Change the World by Taking Power

Is power something negative? Does it always have to corrupt? And does “taking power” necessarily have to mean taking state power? This critique of John Holloway shows that communalism and autonomism provides two different answers to these questions.

In 2001 and 2002, Argentina saw a large-scale popular rebellion which has been termed the first anti-capitalist uprising in the 21st Century. As the country plunged into an economic crisis, popular assemblies were formed in the city of Buenos Aires, factories were occupied and taken over by fired workers and the unions of the unemployed were virtually in control of large territories of the country. Many of these movements were deeply inspired by ideals of horizontalism, direct democracy and self-government: Ideals hat resonated with the politics of the autonomists.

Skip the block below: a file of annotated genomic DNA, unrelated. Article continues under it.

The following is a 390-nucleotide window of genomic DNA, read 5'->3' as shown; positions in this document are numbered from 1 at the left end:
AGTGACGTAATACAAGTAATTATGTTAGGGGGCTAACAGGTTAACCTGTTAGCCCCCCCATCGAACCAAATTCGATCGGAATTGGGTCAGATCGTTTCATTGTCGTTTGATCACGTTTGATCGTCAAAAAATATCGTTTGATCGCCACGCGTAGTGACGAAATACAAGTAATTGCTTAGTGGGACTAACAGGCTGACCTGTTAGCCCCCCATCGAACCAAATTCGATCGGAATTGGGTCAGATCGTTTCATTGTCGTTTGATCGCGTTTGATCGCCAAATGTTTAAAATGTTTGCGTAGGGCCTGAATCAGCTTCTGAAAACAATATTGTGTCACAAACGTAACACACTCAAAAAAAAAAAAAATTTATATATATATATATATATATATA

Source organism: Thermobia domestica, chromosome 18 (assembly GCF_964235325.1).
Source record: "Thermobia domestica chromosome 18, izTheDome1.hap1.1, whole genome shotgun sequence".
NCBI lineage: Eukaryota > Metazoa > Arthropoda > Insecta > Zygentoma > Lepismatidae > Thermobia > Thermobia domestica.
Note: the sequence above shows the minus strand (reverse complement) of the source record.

Holloway’s project in  Change the World is commendable, as he starts out with a critique of the idea that we have to take state power in order to change society – an idea which has defined the major tendencies of the Left for more than a century.


Read also: Is Power Always Bad?

Change the World Without Taking Power: The Meaning of Revolution Today


About Giorgio Bertini

Research Professor. Founder Director at Learning Change Project - Research on society, culture, art, neuroscience, cognition, critical thinking, intelligence, creativity, autopoiesis, self-organization, rhizomes, complexity, systems, networks, leadership, sustainability, thinkers, futures ++
This entry was posted in Movimientos sociales, Political power, Social change, Social innovation, Social learning, Social movements and tagged , , , , , . Bookmark the permalink.

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